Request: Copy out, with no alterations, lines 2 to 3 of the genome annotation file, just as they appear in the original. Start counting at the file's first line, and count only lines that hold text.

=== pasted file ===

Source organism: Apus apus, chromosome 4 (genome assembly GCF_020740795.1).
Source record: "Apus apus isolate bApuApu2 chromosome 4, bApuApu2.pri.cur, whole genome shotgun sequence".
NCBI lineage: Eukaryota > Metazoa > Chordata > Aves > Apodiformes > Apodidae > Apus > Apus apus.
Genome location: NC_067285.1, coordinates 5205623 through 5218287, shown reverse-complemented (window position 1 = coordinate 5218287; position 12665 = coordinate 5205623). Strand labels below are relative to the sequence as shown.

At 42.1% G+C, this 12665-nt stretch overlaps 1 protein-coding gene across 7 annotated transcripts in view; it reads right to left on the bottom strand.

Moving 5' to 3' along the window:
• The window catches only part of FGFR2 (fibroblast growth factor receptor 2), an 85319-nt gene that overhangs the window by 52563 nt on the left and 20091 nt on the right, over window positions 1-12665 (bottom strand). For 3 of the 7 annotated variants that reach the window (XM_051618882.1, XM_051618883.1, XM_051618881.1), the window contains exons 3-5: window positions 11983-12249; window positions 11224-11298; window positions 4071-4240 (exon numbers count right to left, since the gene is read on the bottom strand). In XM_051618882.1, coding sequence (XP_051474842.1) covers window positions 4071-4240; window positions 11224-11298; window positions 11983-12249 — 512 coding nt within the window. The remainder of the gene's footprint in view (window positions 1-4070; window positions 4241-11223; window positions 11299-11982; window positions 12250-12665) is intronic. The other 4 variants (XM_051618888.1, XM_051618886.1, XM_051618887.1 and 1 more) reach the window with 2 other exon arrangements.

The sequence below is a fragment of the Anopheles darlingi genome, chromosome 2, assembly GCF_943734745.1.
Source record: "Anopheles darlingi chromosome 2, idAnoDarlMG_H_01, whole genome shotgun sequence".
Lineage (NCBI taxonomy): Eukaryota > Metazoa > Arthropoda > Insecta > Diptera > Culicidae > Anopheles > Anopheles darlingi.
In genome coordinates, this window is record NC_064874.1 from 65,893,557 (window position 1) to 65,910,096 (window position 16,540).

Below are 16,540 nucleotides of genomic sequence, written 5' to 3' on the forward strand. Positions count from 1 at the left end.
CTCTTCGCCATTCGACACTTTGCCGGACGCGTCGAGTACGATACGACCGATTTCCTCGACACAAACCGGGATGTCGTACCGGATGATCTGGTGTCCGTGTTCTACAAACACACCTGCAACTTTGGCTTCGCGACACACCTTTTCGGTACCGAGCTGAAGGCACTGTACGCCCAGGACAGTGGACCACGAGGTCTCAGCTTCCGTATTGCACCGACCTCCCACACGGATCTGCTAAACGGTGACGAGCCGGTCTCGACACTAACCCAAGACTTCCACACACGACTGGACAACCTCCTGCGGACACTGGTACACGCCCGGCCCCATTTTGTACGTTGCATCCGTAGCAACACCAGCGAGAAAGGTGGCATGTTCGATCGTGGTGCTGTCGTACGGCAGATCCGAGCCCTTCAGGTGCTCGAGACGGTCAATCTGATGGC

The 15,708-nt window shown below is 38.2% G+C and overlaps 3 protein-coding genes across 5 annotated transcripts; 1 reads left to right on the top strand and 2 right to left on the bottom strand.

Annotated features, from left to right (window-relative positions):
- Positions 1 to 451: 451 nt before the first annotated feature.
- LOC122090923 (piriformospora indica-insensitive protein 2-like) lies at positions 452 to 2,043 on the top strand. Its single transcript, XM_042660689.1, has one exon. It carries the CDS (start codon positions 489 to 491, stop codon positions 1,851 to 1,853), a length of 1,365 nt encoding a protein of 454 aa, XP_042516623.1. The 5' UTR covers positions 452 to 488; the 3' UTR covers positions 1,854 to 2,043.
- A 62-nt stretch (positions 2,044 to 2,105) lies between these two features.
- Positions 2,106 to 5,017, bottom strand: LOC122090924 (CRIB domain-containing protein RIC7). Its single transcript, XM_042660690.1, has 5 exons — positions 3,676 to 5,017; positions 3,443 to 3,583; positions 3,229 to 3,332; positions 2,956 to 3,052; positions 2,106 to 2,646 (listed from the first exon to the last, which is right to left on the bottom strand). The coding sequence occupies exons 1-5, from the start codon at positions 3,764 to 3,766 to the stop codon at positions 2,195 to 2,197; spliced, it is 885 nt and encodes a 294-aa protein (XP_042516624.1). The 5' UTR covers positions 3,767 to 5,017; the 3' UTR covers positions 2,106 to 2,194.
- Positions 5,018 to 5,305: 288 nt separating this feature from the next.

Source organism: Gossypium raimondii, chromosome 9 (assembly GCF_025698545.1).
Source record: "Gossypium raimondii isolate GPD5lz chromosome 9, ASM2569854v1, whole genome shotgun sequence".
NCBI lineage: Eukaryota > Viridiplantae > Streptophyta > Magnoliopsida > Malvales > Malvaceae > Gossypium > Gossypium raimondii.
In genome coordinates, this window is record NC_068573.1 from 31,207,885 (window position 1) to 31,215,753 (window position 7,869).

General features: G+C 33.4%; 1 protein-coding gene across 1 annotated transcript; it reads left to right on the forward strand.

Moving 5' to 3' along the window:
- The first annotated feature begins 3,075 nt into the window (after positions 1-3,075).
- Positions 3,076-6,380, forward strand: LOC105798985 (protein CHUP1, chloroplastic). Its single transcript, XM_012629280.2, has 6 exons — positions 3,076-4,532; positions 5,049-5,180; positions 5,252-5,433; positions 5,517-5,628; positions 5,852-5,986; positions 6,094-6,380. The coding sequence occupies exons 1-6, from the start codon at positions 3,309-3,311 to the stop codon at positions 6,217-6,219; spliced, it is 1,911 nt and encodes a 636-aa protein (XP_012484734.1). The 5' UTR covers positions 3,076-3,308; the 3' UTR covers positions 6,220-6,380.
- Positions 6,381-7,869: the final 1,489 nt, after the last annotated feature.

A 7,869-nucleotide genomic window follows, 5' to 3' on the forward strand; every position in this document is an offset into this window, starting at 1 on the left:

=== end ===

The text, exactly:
Source record: "Apus apus isolate bApuApu2 chromosome 4, bApuApu2.pri.cur, whole genome shotgun sequence".
NCBI lineage: Eukaryota > Metazoa > Chordata > Aves > Apodiformes > Apodidae > Apus > Apus apus.